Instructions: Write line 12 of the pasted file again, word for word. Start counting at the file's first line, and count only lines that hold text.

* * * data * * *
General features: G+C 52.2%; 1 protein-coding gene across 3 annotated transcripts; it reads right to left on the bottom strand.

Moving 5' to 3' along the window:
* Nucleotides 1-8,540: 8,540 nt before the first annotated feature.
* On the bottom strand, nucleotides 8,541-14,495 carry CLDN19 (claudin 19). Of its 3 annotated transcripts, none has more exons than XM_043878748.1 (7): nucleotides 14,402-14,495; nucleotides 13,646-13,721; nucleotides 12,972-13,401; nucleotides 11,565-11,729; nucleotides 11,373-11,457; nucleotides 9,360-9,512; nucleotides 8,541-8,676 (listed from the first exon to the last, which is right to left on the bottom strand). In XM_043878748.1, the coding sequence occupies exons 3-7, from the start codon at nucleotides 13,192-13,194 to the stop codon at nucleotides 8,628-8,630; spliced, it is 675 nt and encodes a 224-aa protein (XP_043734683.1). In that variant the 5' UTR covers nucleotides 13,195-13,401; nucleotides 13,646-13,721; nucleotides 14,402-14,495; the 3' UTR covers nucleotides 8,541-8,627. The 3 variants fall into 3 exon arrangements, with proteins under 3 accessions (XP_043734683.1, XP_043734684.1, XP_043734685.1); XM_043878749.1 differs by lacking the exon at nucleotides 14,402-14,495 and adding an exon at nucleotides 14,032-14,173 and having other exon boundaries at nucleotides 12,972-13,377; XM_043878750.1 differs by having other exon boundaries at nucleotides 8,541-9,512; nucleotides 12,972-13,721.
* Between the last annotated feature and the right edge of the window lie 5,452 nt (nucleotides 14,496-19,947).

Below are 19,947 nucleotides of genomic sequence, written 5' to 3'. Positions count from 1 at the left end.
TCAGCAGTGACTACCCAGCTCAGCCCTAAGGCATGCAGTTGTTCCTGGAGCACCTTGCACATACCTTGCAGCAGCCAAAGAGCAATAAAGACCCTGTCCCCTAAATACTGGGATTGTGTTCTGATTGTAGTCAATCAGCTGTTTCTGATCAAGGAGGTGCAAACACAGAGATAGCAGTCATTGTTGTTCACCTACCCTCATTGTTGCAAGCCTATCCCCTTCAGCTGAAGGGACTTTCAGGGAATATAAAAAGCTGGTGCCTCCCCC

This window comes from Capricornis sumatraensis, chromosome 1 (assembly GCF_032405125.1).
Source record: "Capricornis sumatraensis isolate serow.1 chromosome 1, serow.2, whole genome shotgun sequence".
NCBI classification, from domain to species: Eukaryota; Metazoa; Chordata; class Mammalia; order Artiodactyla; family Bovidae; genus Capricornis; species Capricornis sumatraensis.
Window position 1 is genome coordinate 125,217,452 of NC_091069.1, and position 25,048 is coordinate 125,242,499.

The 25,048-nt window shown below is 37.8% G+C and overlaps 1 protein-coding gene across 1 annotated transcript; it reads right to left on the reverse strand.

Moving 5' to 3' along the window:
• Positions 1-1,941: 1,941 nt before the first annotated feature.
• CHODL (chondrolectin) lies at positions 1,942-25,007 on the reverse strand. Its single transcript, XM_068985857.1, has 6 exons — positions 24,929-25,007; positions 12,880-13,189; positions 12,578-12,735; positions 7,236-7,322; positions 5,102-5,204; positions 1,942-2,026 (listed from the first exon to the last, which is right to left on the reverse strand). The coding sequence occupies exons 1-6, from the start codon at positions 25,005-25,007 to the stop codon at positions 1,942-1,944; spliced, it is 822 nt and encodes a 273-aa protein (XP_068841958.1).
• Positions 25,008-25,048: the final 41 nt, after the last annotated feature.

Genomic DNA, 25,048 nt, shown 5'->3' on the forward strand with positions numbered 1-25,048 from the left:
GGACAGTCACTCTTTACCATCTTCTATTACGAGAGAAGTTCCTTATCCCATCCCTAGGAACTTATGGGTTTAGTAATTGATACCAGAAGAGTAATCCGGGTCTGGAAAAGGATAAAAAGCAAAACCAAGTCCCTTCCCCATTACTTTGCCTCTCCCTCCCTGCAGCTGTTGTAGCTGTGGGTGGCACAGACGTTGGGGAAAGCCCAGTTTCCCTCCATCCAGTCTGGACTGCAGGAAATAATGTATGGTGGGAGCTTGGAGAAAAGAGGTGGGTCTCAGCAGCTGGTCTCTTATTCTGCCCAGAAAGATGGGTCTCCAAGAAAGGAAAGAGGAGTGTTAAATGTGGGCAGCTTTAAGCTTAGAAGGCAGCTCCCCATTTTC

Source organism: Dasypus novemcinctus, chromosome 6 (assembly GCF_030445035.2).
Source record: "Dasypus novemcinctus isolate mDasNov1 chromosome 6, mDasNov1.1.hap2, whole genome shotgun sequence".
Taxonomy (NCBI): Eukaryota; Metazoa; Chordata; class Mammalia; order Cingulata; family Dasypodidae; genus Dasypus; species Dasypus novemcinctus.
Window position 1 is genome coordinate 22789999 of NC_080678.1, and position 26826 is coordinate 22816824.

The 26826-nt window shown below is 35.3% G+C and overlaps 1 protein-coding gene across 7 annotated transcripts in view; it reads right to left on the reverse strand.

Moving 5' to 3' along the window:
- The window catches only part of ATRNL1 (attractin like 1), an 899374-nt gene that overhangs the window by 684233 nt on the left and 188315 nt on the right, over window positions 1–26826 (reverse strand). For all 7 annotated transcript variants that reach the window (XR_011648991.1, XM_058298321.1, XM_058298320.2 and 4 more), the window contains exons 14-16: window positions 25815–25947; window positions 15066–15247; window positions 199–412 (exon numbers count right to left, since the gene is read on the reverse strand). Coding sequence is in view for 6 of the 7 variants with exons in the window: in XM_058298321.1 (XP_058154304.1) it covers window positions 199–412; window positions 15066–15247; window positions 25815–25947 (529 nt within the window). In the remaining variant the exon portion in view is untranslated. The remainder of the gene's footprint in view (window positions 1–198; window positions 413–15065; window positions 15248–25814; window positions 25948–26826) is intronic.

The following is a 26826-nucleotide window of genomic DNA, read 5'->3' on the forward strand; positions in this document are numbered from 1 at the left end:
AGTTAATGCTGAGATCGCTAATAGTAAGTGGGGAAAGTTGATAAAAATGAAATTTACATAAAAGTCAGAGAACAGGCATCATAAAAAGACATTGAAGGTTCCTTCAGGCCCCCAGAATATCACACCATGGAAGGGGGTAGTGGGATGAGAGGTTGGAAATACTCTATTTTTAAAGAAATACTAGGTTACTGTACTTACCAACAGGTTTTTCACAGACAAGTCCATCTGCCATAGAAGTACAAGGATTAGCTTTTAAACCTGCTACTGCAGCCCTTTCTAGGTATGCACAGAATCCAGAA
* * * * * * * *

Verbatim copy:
The 25,048-nt window shown below is 37.8% G+C and overlaps 1 protein-coding gene across 1 annotated transcript; it reads right to left on the reverse strand.